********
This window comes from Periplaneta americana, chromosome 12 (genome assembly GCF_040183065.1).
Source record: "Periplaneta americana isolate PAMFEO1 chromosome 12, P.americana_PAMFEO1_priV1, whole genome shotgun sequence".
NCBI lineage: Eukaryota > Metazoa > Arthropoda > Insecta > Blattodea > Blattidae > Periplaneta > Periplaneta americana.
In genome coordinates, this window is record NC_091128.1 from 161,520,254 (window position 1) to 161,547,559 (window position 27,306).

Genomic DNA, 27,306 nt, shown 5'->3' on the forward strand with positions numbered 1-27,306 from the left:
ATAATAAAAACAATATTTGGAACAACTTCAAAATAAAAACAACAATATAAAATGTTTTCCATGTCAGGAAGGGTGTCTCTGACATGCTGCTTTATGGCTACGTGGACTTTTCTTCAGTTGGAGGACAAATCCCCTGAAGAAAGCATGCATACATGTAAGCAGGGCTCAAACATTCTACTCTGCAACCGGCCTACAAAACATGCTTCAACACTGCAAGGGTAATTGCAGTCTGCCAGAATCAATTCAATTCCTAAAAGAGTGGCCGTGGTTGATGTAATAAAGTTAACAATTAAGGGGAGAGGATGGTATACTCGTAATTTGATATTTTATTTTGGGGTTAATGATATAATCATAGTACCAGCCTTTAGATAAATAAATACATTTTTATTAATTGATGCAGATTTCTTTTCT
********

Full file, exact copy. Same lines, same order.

This window comes from Periplaneta americana, chromosome 12 (genome assembly GCF_040183065.1).
Source record: "Periplaneta americana isolate PAMFEO1 chromosome 12, P.americana_PAMFEO1_priV1, whole genome shotgun sequence".
NCBI lineage: Eukaryota > Metazoa > Arthropoda > Insecta > Blattodea > Blattidae > Periplaneta > Periplaneta americana.
In genome coordinates, this window is record NC_091128.1 from 161,520,254 (window position 1) to 161,547,559 (window position 27,306).

Genomic DNA, 27,306 nt, shown 5'->3' on the forward strand with positions numbered 1-27,306 from the left:
ATAATAAAAACAATATTTGGAACAACTTCAAAATAAAAACAACAATATAAAATGTTTTCCATGTCAGGAAGGGTGTCTCTGACATGCTGCTTTATGGCTACGTGGACTTTTCTTCAGTTGGAGGACAAATCCCCTGAAGAAAGCATGCATACATGTAAGCAGGGCTCAAACATTCTACTCTGCAACCGGCCTACAAAACATGCTTCAACACTGCAAGGGTAATTGCAGTCTGCCAGAATCAATTCAATTCCTAAAAGAGTGGCCGTGGTTGATGTAATAAAGTTAACAATTAAGGGGAGAGGATGGTATACTCGTAATTTGATATTTTATTTTGGGGTTAATGATATAATCATAGTACCAGCCTTTAGATAAATAAATACATTTTTATTAATTGATGCAGATTTCTTTTCT